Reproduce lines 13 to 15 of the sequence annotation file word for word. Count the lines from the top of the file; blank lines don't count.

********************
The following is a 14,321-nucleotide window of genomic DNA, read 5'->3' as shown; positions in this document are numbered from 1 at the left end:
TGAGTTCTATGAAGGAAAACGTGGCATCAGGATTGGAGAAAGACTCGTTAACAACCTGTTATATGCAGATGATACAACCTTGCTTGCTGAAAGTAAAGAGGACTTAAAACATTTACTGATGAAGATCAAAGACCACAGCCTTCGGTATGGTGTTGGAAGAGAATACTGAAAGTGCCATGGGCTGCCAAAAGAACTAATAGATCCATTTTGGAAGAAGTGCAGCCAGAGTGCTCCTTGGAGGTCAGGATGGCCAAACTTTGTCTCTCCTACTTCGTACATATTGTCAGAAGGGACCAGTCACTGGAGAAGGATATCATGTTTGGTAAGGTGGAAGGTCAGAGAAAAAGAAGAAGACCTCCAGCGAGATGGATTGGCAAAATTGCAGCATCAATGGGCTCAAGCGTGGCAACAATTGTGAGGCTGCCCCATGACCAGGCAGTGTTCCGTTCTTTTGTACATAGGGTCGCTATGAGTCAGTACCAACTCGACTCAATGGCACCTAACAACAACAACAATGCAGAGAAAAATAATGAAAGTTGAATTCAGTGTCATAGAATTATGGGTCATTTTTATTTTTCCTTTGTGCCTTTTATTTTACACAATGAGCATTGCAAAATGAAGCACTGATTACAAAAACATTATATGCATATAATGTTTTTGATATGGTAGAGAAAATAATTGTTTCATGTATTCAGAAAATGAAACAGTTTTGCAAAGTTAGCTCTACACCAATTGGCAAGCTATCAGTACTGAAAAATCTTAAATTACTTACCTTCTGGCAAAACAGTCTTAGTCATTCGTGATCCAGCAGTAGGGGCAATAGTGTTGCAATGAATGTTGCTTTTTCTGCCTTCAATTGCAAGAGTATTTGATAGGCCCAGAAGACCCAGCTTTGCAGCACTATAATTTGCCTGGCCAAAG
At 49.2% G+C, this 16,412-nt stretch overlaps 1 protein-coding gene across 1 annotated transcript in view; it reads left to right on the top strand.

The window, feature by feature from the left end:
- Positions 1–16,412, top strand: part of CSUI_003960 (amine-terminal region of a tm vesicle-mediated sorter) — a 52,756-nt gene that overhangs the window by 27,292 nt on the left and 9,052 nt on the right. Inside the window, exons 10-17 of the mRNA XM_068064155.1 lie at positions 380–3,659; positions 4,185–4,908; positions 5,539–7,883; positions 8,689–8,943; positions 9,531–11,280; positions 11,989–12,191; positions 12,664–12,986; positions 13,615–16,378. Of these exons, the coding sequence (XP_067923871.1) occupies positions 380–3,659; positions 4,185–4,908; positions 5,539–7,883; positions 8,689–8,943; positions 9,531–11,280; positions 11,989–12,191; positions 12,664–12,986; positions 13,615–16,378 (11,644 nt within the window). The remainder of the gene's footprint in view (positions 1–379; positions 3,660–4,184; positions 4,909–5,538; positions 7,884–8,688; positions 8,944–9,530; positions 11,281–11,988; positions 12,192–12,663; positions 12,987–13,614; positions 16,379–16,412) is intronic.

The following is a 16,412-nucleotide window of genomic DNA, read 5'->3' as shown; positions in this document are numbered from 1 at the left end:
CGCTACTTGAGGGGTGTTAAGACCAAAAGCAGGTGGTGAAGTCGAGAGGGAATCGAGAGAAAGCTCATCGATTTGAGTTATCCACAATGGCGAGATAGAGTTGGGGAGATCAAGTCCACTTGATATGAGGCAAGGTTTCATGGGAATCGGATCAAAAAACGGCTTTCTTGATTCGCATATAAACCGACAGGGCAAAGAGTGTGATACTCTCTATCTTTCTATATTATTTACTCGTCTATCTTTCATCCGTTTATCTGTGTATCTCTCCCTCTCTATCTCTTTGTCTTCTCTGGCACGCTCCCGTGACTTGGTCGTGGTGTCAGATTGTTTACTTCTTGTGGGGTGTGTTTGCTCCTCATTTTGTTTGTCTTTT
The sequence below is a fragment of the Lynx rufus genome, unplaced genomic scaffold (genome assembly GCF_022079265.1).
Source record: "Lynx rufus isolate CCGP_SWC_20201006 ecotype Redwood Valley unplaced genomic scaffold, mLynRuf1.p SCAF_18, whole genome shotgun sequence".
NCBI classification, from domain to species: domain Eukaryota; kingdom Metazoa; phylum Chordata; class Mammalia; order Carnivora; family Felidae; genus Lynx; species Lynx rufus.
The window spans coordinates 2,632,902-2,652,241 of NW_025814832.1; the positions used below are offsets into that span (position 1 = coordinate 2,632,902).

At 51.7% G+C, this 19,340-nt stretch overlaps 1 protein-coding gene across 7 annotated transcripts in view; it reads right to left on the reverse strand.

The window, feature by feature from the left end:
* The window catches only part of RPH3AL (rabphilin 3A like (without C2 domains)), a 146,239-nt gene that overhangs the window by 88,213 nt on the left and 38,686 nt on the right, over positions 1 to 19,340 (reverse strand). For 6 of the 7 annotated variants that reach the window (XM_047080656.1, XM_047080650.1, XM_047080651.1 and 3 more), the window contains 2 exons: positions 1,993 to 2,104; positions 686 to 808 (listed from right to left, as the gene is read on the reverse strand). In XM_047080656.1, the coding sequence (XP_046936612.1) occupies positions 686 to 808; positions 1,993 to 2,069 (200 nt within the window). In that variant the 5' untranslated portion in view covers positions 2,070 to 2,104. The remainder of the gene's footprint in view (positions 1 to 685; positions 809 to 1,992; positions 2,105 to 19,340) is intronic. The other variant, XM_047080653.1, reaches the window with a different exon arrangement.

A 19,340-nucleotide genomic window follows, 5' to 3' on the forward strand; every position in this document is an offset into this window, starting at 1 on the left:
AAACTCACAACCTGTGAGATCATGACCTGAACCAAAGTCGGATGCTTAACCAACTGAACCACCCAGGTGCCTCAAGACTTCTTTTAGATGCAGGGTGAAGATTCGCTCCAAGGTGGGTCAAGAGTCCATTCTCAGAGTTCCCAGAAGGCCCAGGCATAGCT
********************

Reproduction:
The window, feature by feature from the left end:
* The window catches only part of RPH3AL (rabphilin 3A like (without C2 domains)), a 146,239-nt gene that overhangs the window by 88,213 nt on the left and 38,686 nt on the right, over positions 1 to 19,340 (reverse strand). For 6 of the 7 annotated variants that reach the window (XM_047080656.1, XM_047080650.1, XM_047080651.1 and 3 more), the window contains 2 exons: positions 1,993 to 2,104; positions 686 to 808 (listed from right to left, as the gene is read on the reverse strand). In XM_047080656.1, the coding sequence (XP_046936612.1) occupies positions 686 to 808; positions 1,993 to 2,069 (200 nt within the window). In that variant the 5' untranslated portion in view covers positions 2,070 to 2,104. The remainder of the gene's footprint in view (positions 1 to 685; positions 809 to 1,992; positions 2,105 to 19,340) is intronic. The other variant, XM_047080653.1, reaches the window with a different exon arrangement.

A 19,340-nucleotide genomic window follows, 5' to 3' on the forward strand; every position in this document is an offset into this window, starting at 1 on the left: